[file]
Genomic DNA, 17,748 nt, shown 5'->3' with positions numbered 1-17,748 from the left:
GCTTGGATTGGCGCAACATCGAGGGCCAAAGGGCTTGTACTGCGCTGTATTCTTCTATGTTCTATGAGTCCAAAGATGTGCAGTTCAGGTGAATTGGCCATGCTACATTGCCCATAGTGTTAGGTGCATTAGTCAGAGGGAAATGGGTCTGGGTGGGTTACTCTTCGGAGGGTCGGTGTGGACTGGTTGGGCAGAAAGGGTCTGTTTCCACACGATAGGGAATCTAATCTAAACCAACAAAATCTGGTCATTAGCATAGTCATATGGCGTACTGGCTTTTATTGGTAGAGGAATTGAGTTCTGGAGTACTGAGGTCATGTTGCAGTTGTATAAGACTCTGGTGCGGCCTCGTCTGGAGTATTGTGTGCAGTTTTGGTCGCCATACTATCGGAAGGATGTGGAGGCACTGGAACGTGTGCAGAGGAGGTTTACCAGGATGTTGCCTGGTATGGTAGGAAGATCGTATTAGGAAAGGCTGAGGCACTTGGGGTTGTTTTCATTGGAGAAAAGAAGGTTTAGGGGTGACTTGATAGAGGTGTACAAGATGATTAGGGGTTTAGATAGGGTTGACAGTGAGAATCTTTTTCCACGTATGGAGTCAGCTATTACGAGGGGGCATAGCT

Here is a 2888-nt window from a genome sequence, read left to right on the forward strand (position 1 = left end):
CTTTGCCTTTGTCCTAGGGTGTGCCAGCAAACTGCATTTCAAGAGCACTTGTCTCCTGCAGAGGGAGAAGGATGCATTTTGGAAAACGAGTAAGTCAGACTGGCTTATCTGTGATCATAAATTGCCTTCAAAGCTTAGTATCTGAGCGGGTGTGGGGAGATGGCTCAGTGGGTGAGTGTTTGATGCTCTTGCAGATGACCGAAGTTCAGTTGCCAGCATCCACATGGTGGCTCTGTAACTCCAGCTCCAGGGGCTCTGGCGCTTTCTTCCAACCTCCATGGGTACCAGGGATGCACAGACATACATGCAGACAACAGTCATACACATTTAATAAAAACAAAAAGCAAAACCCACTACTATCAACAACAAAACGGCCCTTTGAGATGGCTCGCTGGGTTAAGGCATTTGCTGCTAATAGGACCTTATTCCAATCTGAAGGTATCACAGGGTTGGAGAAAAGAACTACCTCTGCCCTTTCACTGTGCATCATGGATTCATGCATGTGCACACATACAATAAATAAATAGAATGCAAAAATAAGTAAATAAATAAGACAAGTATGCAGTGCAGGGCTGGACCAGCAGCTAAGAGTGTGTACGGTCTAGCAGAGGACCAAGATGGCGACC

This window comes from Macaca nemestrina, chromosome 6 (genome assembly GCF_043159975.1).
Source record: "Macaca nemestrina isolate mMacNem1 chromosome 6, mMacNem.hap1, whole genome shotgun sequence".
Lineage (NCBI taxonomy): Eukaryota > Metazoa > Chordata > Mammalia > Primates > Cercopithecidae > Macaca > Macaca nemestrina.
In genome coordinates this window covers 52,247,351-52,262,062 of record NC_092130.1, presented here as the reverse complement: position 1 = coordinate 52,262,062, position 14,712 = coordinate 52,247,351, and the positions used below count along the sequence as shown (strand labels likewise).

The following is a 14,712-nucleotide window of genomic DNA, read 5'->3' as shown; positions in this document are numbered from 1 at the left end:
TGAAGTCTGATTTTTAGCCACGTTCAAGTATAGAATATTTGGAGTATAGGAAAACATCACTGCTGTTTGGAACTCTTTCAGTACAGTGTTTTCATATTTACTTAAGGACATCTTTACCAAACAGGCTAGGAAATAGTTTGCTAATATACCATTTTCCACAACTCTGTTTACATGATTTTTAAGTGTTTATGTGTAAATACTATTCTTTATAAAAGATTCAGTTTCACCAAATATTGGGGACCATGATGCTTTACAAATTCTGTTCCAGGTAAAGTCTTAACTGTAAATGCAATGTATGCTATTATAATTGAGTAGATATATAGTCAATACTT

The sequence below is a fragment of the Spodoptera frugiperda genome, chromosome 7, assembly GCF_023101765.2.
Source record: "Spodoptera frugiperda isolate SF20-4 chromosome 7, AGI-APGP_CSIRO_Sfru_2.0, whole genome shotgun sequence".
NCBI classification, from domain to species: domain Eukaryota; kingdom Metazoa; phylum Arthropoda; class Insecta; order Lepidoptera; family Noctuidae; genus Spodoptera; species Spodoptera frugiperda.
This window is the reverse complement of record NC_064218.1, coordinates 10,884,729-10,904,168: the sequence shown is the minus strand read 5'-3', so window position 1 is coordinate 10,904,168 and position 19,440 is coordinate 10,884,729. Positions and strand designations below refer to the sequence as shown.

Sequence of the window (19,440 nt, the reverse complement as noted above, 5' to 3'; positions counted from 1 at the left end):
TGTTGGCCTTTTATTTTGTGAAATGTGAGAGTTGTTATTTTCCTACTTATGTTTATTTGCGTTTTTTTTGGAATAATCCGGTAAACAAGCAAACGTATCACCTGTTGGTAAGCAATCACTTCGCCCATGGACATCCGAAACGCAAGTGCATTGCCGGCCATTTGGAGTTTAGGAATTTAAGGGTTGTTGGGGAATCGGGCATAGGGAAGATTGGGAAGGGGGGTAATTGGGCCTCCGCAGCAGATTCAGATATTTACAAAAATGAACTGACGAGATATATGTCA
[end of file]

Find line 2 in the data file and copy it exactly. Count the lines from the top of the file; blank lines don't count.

GCTTGGATTGGCGCAACATCGAGGGCCAAAGGGCTTGTACTGCGCTGTATTCTTCTATGTTCTATGAGTCCAAAGATGTGCAGTTCAGGTGAATTGGCCATGCTACATTGCCCATAGTGTTAGGTGCATTAGTCAGAGGGAAATGGGTCTGGGTGGGTTACTCTTCGGAGGGTCGGTGTGGACTGGTTGGGCAGAAAGGGTCTGTTTCCACACGATAGGGAATCTAATCTAAACCAACAAAATCTGGTCATTAGCATAGTCATATGGCGTACTGGCTTTTATTGGTAGAGGAATTGAGTTCTGGAGTACTGAGGTCATGTTGCAGTTGTATAAGACTCTGGTGCGGCCTCGTCTGGAGTATTGTGTGCAGTTTTGGTCGCCATACTATCGGAAGGATGTGGAGGCACTGGAACGTGTGCAGAGGAGGTTTACCAGGATGTTGCCTGGTATGGTAGGAAGATCGTATTAGGAAAGGCTGAGGCACTTGGGGTTGTTTTCATTGGAGAAAAGAAGGTTTAGGGGTGACTTGATAGAGGTGTACAAGATGATTAGGGGTTTAGATAGGGTTGACAGTGAGAATCTTTTTCCACGTATGGAGTCAGCTATTACGAGGGGGCATAGCT